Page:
The Department of Health and Human Services (HHS) on Monday formally delayed new billing rules that doctors have criticized as overly complicated.
HHS gave doctors an extra year to begin using a new set of codes when billing insurance companies for their services. The new system, known as ICD-10, adds a slew of new codes to describe specific treatments. For example, there are separate codes for “walked into lamppost, initial encounter” and “walked into lamppost, subsequent encounter.”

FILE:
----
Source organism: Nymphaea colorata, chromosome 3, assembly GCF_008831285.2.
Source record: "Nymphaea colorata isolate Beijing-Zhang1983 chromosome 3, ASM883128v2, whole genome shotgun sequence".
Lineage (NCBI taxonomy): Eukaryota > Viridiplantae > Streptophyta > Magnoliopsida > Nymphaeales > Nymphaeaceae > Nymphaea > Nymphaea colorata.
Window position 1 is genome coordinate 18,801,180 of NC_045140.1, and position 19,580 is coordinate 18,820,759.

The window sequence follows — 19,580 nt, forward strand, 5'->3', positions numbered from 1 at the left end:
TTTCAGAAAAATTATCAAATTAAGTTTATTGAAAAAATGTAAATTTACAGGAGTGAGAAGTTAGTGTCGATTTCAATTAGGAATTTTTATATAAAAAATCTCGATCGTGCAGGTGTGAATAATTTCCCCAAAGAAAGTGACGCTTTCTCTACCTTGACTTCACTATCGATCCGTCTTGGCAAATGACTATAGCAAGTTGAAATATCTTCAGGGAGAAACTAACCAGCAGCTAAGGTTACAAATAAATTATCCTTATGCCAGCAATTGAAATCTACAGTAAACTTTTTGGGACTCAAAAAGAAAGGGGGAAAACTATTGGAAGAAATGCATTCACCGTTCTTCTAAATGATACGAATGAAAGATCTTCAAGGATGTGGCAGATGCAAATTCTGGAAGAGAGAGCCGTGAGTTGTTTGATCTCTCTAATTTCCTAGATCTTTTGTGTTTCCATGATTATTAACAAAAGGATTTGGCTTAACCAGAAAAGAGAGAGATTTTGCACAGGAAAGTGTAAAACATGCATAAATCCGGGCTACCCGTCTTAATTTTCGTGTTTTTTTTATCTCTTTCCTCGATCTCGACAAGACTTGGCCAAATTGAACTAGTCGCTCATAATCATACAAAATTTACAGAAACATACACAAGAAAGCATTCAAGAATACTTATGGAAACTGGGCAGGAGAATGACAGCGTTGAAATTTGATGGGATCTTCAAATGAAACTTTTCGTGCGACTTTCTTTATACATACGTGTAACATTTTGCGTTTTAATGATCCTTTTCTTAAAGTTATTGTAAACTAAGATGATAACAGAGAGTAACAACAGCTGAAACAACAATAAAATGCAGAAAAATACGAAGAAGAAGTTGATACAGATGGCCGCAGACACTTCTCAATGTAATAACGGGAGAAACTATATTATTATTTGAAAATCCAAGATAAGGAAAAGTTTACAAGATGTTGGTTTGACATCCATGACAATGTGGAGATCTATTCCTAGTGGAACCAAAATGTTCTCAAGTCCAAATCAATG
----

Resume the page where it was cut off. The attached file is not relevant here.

All told, ICD-10 has about five times more codes than doctors use now. The American Medical Association had pressed hard for a delay, saying doctors simply couldn’t adapt to the new requirements as quickly as HHS had initially wanted.
The department said Monday that doctors have until October 2014 to make the switch to ICD-10.
The delay was formalized along with new regulations that HHS said will cut red tape and simplify certain administrative tasks for doctors, hospitals and health insurance plans.